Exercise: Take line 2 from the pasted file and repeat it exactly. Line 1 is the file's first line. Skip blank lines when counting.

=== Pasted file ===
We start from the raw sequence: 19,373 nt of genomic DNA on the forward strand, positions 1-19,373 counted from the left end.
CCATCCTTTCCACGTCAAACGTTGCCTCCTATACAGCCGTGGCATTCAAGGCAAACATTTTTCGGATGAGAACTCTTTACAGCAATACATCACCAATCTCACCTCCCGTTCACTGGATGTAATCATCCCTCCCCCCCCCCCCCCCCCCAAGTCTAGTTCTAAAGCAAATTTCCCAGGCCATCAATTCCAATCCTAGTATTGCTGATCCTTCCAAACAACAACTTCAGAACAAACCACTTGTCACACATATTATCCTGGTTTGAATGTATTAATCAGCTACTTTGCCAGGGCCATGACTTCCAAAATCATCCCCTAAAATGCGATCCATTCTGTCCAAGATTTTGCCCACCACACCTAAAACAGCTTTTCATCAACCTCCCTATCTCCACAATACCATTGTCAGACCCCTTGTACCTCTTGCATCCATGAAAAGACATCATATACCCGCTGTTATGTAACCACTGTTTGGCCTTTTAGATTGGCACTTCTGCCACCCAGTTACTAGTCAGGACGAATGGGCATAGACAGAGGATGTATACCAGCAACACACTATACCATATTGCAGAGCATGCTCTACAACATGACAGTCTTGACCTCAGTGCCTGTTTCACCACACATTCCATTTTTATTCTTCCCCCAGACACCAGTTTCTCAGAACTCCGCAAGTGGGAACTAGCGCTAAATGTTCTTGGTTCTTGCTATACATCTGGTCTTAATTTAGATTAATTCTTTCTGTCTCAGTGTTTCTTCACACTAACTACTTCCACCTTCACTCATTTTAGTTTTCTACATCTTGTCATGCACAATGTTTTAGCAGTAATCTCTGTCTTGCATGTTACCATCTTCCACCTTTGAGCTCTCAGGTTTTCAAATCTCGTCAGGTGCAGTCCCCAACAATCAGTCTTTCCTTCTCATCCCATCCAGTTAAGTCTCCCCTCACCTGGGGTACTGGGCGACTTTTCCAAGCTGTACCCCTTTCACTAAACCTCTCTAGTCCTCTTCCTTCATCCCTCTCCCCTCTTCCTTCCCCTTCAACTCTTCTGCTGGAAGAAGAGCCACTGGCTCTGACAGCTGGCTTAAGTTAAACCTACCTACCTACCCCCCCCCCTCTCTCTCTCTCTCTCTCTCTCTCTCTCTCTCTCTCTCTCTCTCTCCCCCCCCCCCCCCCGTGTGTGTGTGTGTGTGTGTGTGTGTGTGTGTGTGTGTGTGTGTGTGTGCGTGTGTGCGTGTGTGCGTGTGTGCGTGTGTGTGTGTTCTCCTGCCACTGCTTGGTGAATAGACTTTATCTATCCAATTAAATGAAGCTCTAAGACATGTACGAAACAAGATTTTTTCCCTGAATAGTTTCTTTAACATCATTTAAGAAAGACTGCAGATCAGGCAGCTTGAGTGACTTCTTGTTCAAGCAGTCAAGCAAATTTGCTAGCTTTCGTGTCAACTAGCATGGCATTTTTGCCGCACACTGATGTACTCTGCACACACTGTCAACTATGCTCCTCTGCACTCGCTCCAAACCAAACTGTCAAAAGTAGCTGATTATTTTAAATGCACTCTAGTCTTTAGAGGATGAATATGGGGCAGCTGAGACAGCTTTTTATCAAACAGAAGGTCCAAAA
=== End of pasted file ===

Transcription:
CCATCCTTTCCACGTCAAACGTTGCCTCCTATACAGCCGTGGCATTCAAGGCAAACATTTTTCGGATGAGAACTCTTTACAGCAATACATCACCAATCTCACCTCCCGTTCACTGGATGTAATCATCCCTCCCCCCCCCCCCCCCCCCAAGTCTAGTTCTAAAGCAAATTTCCCAGGCCATCAATTCCAATCCTAGTATTGCTGATCCTTCCAAACAACAACTTCAGAACAAACCACTTGTCACACATATTATCCTGGTTTGAATGTATTAATCAGCTACTTTGCCAGGGCCATGACTTCCAAAATCATCCCCTAAAATGCGATCCATTCTGTCCAAGATTTTGCCCACCACACCTAAAACAGCTTTTCATCAACCTCCCTATCTCCACAATACCATTGTCAGACCCCTTGTACCTCTTGCATCCATGAAAAGACATCATATACCCGCTGTTATGTAACCACTGTTTGGCCTTTTAGATTGGCACTTCTGCCACCCAGTTACTAGTCAGGACGAATGGGCATAGACAGAGGATGTATACCAGCAACACACTATACCATATTGCAGAGCATGCTCTACAACATGACAGTCTTGACCTCAGTGCCTGTTTCACCACACATTCCATTTTTATTCTTCCCCCAGACACCAGTTTCTCAGAACTCCGCAAGTGGGAACTAGCGCTAAATGTTCTTGGTTCTTGCTATACATCTGGTCTTAATTTAGATTAATTCTTTCTGTCTCAGTGTTTCTTCACACTAACTACTTCCACCTTCACTCATTTTAGTTTTCTACATCTTGTCATGCACAATGTTTTAGCAGTAATCTCTGTCTTGCATGTTACCATCTTCCACCTTTGAGCTCTCAGGTTTTCAAATCTCGTCAGGTGCAGTCCCCAACAATCAGTCTTTCCTTCTCATCCCATCCAGTTAAGTCTCCCCTCACCTGGGGTACTGGGCGACTTTTCCAAGCTGTACCCCTTTCACTAAACCTCTCTAGTCCTCTTCCTTCATCCCTCTCCCCTCTTCCTTCCCCTTCAACTCTTCTGCTGGAAGAAGAGCCACTGGCTCTGACAGCTGGCTTAAGTTAAACCTACCTACCTACCCCCCCCCCTCTCTCTCTCTCTCTCTCTCTCTCTCTCTCTCTCTCTCTCTCTCTCCCCCCCCCCCCCCCGTGTGTGTGTGTGTGTGTGTGTGTGTGTGTGTGTGTGTGTGTGTGTGTGCGTGTGTGCGTGTGTGCGTGTGTGCGTGTGTGTGTGTTCTCCTGCCACTGCTTGGTGAATAGACTTTATCTATCCAATTAAATGAAGCTCTAAGACATGTACGAAACAAGATTTTTTCCCTGAATAGTTTCTTTAACATCATTTAAGAAAGACTGCAGATCAGGCAGCTTGAGTGACTTCTTGTTCAAGCAGTCAAGCAAATTTGCTAGCTTTCGTGTCAACTAGCATGGCATTTTTGCCGCACACTGATGTACTCTGCACACACTGTCAACTATGCTCCTCTGCACTCGCTCCAAACCAAACTGTCAAAAGTAGCTGATTATTTTAAATGCACTCTAGTCTTTAGAGGATGAATATGGGGCAGCTGAGACAGCTTTTTATCAAACAGAAGGTCCAAAA